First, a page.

Two great tastes that cause cancer together
Spaghetti and meatballs. They go together like chocolate and peanut butter. It almost feels wrong to eat one without the other; but if you’re worried about cancer, you may have to go meatless.
The latest blow to an enjoyable meal comes courtesy of a study published inwhich tested how lycopene – a carotenoid found in tomatoes that has notable anticancer properties – is absorbed by the body when in the presence of iron, which meat contains plenty of. When the study subjects drank a tomato-based shake infused with iron, lycopene was far less present in the blood and digestive system than in subjects who drank an iron-free tomato shake.
The study authors claim that either the iron is oxidizing with the lycopene or that the iron turns the mix of tomato and fat into something like separated salad dressing, preventing everything from mixing together when it enters the body.
Tastes like chicken
It’s an enduring oncologic mystery: How can some cancer cells endure what should be a lethal therapeutic beating, only to bounce off the canvas after an eight-count to deliver a devastating relapse-counterpunch of their own?
A new study offers an unsavory answer: cannibalism.
Turns out that dining on one’s weaker cancer cell neighbors during a chemotherapy barrage provides just enough energy to rope-a-dope and stage a late-round comeback.
Breast cancer cells with wild-type TP53 genes are particularly prone to revival after taking a beating at the hands of doxorubicin or other chemotherapy drugs. Like many of their cancerous compatriots, they retreat to a corner of the therapy ring during chemo and go gloves up in a state of senescence.
Butnoticed that, in the midst of that pharmaceutical pummeling, those senescent wild-type TP53 cells start doing something that their other senescent, cancerous neighbors don’t: They engulf other cancer cells. Why? Seems those breast cancer cells with the wild-type TP53 gloves are equipped with gene expression programs similar to macrophages.
What’s more, the cannibals’ appetite for fellow cells appears to confer a survival advantage when the chemo rounds end.
We at the Bureau of LOTME will resist the impulse to ring out this item with a tasteless Donner Party punchline. Instead, we’ll indulge our high-brow inner child by retooling an elementary school comedy classic.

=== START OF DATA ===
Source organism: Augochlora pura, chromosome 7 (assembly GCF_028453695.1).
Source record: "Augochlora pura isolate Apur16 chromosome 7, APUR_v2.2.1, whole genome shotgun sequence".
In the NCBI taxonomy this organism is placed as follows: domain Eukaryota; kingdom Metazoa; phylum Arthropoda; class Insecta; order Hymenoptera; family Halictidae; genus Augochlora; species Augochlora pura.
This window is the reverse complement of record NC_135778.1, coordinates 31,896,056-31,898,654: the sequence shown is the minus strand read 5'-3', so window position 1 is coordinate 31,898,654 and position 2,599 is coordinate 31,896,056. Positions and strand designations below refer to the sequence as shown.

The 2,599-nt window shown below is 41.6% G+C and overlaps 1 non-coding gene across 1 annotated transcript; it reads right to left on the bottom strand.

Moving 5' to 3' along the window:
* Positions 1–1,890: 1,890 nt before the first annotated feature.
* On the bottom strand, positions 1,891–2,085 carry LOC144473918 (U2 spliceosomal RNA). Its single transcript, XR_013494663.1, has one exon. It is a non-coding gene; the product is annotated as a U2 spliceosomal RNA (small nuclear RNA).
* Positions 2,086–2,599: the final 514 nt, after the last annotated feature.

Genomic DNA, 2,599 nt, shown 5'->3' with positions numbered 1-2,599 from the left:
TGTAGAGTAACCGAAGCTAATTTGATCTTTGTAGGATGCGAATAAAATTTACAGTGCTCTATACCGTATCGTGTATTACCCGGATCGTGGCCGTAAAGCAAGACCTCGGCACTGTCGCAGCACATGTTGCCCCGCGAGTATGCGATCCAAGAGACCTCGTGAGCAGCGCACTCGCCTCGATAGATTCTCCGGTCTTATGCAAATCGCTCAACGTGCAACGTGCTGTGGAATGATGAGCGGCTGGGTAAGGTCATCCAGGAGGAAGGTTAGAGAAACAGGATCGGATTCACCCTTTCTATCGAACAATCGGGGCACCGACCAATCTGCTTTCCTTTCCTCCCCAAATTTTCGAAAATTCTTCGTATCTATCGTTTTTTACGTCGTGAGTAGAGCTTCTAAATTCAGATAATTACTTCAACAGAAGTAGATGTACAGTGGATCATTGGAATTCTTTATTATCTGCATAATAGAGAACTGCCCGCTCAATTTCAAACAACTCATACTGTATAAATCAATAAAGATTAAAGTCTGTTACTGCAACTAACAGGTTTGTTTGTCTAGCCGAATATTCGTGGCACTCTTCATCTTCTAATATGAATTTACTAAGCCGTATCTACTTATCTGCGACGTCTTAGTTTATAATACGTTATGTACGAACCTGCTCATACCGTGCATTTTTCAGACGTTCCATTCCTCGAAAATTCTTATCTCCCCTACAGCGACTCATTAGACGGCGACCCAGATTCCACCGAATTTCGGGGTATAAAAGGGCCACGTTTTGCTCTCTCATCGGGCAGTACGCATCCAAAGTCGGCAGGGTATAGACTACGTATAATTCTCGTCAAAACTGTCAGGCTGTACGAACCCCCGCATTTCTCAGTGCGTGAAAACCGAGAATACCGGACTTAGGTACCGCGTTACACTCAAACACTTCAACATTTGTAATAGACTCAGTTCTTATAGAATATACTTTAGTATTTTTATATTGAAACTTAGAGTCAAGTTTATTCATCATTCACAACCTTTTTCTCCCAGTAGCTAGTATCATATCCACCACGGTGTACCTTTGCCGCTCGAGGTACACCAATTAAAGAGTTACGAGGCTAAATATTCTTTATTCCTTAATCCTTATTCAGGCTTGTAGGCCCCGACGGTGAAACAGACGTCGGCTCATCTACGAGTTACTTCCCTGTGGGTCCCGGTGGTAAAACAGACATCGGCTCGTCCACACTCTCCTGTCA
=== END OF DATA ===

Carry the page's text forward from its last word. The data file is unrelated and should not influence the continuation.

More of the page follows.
Why don’t cancer-cell cannibals eat cancer-cell comedians? They taste funny.
Poop, what is it good for?
One thing you can cross off the list: Cutting meat.
That might seem pretty obvious, but there’s actually a bit of history here. In a book published in 1998, anthropologist Wade Davis shared an account of an elderly Inuit man trapped alone in a storm. He had no tools and no food, so he made a knife out of his own frozen stool and used it to kill and butcher a dog.
That story, which has since become something of an urban legend, directly inspired the career of another anthropologist, Metin Eren, PhD, of Kent State University in Ohio. As director of the school’s laboratory of experimental archaeology, Dr. Eren decided that the time had come to prove or disprove the poop-knife hypothesis.
First, he and his team had to make such a knife. To produce the needed raw materials, Dr. Eren went on an 8-day “Arctic diet” that included lots of beef, turkey, and salmon, with some applesauce and butternut squash risotto thrown in, while a colleague stuck to a more Western diet. Their samples were then frozen to –58° F and sharpened with metal files.
“I was surprised at how hard human feces could get when frozen,” Dr. Eren told Live Science. “I started to think, ‘Oh my gosh, this might actually work!’ ”
The team’s attempts to cut refrigerated pig hide, however, were not successful. “Like a crayon, it just left brown streaks on the meat – no slices at all,” he said.
Today’s lesson? Don’t meat your heroes or their poop knives; they’re sure to disappoint you.